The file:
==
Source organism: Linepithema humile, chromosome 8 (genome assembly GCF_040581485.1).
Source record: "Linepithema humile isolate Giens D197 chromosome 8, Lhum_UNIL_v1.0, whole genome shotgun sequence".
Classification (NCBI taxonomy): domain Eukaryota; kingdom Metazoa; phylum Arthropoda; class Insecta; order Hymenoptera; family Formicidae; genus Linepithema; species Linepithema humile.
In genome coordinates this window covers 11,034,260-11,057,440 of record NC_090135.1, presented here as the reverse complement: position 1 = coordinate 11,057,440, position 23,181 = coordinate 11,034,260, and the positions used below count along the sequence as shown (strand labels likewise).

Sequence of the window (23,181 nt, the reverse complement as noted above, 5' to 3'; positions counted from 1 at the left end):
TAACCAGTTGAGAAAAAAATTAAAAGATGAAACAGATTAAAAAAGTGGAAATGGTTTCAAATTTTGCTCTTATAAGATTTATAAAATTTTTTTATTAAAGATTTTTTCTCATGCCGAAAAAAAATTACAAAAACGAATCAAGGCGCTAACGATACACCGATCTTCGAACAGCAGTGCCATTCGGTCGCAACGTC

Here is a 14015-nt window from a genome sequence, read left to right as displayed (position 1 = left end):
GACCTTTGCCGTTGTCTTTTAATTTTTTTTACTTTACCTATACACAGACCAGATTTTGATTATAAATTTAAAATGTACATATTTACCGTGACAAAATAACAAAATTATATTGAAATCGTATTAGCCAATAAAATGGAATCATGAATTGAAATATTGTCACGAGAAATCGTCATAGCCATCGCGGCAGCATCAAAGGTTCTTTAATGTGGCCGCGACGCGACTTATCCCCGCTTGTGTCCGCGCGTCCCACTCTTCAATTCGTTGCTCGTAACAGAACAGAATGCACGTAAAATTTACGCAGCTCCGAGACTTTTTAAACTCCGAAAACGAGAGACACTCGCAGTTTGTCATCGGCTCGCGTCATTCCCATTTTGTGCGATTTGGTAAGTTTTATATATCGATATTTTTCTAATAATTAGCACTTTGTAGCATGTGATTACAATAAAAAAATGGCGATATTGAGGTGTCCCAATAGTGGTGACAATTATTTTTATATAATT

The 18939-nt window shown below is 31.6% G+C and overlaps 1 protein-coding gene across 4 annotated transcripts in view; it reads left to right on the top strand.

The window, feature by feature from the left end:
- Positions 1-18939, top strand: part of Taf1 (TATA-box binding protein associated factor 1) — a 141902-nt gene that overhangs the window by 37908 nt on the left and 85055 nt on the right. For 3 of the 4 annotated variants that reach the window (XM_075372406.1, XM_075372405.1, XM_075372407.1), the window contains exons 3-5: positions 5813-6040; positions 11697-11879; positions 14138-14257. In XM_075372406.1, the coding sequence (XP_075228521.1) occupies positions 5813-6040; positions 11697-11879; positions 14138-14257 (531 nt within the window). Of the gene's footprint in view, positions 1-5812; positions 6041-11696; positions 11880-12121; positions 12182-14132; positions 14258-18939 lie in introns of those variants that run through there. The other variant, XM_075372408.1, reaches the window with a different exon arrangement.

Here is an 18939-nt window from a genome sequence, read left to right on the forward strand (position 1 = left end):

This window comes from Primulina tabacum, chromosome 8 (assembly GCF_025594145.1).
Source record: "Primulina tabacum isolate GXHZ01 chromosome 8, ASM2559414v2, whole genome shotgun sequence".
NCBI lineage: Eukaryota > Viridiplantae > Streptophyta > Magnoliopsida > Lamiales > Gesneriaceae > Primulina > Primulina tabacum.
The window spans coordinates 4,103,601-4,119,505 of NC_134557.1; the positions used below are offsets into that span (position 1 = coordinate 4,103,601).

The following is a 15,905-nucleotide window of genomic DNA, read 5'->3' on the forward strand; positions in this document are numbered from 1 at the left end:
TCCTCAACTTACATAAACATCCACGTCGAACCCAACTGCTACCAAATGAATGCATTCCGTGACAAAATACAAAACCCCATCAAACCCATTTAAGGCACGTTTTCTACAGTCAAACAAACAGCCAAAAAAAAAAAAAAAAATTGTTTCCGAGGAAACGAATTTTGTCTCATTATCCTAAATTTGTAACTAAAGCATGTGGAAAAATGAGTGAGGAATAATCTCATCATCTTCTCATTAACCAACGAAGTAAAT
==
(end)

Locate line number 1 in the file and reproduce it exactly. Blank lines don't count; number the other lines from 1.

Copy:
Source organism: Linepithema humile, chromosome 8 (genome assembly GCF_040581485.1).